Outcomes and Costs of Laparoscopic Distal Pancreatectomy: Comparison to Open Resection in a Single Centre

Adrian M Fox, Dr, Kristen B Pitzul, Faizal D Bhojani, Dr, Max Kaplan, Carol-anne Moulton, Dr, Alice Wei, Dr, Sean P Cleary, Dr, Allan Okrainec. Division Of General Surgery, Toronto General Hospital, University Health Network, Toronto, ONTARIO; Division Of General Surgery, Toronto Western Hospital, University Health Network, Toronto, ONTARIO

Introduction: Surgical resection for distal pancreatic lesions, especially of low or indeterminate malignant potential, is increasingly performed laparoscopically. Laparoscopic distal pancreatectomy (LDP) is technically challenging, but may have such benefits as decreased post operative morbidity, shorter OR time, and shorter length of stay (LOS). Previous evidence suggests that laparoscopic surgery is more expensive than open surgery due to an increase in operative costs, however a detailed breakdown of hospital expenditures has yet to be completed.The purpose of this study is to compare the short-term clinical outcomes and hospital expenditures associated with laparoscopic or open distal pancreatectomy.

Methods and Procedures: We evaluated all distal pancreatic resections performed at our center between January 2004 and March 2010. Cases were found through a prospectively compiled Hepatobiliary database and correlated with operating room data and cost center information. The hospital’s cost center tabulates detailed accounting for all expenses accrued throughout a specific patients admission. Non-parametric statistical analysis was used to compare oncologic and surgical outcomes.

Results: A total of 133 cases were identified, 50 laparoscopic (including 10 converted cases), and 83 open resections. Demographic characteristics were similar between groups other than a significant predominance of females in the laparoscopic group: 68% females (n=16) LDP and 50.6% (n=41) open (P=0.05) . Indication for operation differed by a paucity of malignant tumours being approached laparoscopically: 2.04% (n=1) LDP and 24.1% (n=20) open. Intraoperatively, there were no differences in estimated blood loss, OR time, or transfusion requirement. 10 cases were converted to open (20%); 5 for technical factors, 2 for inability to localise tumour, 1 for bleeding, 1 for large tumour size, and 1 for anatomical uncertainty. Significantly larger tumours were approached by open resection. Median tumour size was 2.6cm (range 1.5-4.25cm; n=49) in the LDP group and 3.5cm (range 2.48-5.98cm; n=82) for open (P=0.028). Median length of stay (LOS) for the LDP cohort was 5 days (range 4-7 days) and that for the open cohort was 7 days (range 6-9 days) (P<0.001). Post operative pancreatic fistulae occurred in 26 patients, with a significantly higher proportion observed in the LDP group at 28.57% (n=14) compared to the open group 14.46% (n=12) (P=0.049). However, pancreatic fistulae were all Grade A except one Grade B in the LDP group. Median OR cost was $3843 for LDP and $3239 for open (P=0.57). Median total cost (CAD, adjusted for inflation) was $11855.70 (9887.99-14423.29; n-47) for the LDP and $14331.44 (12275.99-18112.08; n = 79) for the open resection group (P=0.001)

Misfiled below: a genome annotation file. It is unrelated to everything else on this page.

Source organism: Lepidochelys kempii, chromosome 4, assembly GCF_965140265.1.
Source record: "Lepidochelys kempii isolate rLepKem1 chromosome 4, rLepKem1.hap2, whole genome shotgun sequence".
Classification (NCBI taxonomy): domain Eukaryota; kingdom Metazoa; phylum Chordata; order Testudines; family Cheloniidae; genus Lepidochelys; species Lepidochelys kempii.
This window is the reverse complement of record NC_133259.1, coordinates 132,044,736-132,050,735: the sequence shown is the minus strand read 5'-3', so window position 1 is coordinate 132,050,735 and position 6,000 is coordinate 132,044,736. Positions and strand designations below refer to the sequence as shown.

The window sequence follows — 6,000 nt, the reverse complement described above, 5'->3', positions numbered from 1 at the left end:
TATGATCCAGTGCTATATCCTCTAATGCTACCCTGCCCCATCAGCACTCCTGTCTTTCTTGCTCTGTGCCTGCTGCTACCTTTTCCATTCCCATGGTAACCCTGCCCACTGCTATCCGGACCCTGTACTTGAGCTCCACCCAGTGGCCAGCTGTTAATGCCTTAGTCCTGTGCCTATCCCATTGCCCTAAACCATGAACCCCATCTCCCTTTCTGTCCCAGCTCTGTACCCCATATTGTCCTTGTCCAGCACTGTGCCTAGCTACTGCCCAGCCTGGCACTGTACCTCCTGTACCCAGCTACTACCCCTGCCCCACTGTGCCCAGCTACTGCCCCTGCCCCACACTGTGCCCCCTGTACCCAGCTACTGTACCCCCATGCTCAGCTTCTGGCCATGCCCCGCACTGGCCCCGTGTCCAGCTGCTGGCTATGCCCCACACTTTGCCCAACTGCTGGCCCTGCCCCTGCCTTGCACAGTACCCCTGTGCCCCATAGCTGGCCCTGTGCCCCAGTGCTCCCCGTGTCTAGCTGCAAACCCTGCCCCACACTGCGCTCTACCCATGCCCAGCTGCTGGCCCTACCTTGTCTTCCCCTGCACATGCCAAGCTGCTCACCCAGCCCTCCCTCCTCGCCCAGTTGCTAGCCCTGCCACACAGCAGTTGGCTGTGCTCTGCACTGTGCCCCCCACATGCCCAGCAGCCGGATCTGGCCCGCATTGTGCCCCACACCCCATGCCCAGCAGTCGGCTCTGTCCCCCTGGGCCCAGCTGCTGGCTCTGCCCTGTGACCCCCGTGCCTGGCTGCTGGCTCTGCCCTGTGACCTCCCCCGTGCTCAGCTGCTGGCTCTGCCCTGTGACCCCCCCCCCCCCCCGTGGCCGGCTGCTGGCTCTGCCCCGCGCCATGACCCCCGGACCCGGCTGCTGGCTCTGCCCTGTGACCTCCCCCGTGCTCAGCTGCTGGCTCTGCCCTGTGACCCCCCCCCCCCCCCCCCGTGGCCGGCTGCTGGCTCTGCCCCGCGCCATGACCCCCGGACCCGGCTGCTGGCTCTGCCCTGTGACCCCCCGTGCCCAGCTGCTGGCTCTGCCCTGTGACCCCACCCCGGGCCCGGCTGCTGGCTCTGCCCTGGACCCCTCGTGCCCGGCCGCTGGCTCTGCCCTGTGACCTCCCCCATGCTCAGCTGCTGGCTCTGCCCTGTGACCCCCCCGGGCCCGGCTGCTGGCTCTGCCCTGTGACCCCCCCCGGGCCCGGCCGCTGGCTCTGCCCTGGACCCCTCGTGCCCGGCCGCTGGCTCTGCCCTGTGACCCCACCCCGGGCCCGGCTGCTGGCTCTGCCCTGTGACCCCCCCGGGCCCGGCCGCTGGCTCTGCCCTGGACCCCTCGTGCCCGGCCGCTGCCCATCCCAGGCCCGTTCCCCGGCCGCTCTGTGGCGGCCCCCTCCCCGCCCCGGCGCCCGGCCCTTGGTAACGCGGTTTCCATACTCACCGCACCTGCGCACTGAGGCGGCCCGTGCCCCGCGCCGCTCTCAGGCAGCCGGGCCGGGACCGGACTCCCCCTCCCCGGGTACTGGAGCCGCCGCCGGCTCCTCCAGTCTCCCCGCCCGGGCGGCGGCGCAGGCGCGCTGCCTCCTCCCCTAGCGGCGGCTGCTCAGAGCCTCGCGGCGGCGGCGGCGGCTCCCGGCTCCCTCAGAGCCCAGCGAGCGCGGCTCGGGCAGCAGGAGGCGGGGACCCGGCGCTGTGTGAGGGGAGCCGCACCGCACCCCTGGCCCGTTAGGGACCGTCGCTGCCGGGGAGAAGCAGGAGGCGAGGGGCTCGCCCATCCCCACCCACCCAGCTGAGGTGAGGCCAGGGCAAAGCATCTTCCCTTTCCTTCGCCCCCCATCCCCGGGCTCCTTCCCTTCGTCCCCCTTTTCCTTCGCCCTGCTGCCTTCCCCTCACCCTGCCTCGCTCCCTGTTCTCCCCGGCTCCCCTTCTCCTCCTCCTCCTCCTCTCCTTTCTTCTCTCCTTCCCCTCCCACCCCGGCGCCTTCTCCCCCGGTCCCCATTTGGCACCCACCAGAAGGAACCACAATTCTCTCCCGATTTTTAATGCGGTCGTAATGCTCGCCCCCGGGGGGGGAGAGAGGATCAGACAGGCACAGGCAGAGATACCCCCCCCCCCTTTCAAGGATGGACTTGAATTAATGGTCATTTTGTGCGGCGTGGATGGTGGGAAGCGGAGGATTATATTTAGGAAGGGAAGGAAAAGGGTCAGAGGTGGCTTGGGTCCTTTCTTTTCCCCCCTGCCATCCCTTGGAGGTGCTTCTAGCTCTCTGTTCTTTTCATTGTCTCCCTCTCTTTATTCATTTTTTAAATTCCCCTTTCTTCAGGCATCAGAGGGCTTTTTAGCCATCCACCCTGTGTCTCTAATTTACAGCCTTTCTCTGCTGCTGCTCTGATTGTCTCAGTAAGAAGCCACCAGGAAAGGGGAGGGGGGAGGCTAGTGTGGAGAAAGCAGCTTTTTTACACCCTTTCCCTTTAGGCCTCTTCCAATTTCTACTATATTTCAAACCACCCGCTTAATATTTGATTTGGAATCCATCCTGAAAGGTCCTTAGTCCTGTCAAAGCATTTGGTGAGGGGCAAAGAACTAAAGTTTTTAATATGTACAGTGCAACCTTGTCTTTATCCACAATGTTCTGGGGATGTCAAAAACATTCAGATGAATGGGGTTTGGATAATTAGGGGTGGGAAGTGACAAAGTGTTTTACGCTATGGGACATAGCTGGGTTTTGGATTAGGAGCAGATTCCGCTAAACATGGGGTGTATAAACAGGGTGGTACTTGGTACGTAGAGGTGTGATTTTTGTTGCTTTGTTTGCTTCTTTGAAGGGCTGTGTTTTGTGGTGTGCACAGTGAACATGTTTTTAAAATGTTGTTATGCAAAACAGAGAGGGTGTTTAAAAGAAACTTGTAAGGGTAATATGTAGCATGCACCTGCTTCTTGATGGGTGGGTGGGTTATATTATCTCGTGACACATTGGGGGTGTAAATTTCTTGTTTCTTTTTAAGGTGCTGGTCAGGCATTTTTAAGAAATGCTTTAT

Conclusion: LDP is both a cost effective and safe approach for lesions that are benign or of low malignant potential. This series has shown shorter LOS and equivalent post operative outcomes for the two groups. The trend to a more expensive OR cost for LDP is offset by a significant saving when total admission costs are combined.


Session: SS18
Program Number: S109

« Return to SAGES 2011 abstract archive